Danforth deservingly recognized with Churchill award

Congratulations to John Danforth, a former Missouri attorney general, U.S. twice-elected senator and U.N. ambassador, who is the latest recipient of the Winston Churchill Leadership Medal. The award comes from the National Churchill Museum at Westminster College in Fulton, Missouri, from which Churchill delivered his "Iron Curtain" speech in 1946.

According to the National Churchill Museum website, the Churchill award, "its highest honor," is bestowed upon "individuals who have demonstrated extraordinary leadership."

The website highlights Danforth's work toward peace. President Bush selected him to be a special envoy for peace in Sudan in 2001. His assistance helped usher in peace there in 2005, ending the 20-year civil war.

Perhaps not as well known is Danforth's role as an ordained Episcopal priest.

The Associated Press reports that Danforth was also appointed "special counsel in the investigation of the federal raid on the Branch Davidian compound in Waco, Texas."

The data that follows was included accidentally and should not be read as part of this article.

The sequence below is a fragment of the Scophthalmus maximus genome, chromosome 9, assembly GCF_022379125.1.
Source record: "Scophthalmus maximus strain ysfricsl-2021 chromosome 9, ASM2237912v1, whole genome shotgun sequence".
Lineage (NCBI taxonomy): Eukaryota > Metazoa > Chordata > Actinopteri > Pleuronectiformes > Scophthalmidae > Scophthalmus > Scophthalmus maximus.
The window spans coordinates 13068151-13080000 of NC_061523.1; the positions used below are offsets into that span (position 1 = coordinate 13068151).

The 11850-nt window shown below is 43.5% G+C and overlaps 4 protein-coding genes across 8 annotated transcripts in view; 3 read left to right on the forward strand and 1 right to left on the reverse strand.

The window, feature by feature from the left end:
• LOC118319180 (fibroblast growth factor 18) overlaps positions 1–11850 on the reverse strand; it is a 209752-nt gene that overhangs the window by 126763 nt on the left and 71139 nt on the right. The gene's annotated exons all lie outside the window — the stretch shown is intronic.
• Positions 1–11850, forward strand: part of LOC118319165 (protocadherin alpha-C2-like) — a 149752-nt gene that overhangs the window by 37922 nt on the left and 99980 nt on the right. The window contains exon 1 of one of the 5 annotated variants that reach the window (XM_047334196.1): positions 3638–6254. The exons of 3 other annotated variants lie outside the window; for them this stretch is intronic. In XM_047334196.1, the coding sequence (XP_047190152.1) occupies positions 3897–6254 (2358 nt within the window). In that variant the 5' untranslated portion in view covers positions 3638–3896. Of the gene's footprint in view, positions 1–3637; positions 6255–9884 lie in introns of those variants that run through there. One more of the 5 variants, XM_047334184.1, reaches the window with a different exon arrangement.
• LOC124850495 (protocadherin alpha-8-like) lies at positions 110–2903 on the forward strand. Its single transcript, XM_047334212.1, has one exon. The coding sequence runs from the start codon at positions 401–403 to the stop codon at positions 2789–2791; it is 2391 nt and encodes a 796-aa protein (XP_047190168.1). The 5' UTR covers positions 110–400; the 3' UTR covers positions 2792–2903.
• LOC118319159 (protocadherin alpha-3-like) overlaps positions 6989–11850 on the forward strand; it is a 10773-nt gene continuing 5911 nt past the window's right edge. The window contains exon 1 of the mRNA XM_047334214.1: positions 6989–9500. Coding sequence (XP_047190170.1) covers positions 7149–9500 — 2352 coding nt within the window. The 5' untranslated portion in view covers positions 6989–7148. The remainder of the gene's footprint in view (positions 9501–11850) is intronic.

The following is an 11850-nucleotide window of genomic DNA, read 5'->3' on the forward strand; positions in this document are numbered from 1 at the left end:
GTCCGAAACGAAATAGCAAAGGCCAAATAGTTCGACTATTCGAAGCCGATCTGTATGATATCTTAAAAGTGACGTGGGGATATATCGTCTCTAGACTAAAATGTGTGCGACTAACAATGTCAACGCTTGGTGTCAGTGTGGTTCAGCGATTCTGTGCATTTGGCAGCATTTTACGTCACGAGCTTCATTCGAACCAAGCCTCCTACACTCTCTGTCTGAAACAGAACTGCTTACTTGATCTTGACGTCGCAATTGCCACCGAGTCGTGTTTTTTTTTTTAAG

Danforth, now 80 years old, has his fingerprints in affairs of the state, the nation, across the seas, and even in religion. The former senator has demonstrated leadership throughout the years and is a fitting recipient of this prestigious award, which he will receive on June 8 during a dinner that will take place at Bellerive Country Club in St. Louis.

The honor of this bestowal is evidenced by past recipients, among whom are his brother, Dr. William H. Danforth, chancellor emeritus of Washington University; Walter Cronkite, broadcast journalist; John W. Bachmann, retired Edward Jones CEO; former British Prime Minister Sir John Major; and Ambassador Stephen F. Brauer. This is quite a list for anyone to be added to, and we are delighted that Danforth, one of the Show Me State's own, has been deservedly added there as well.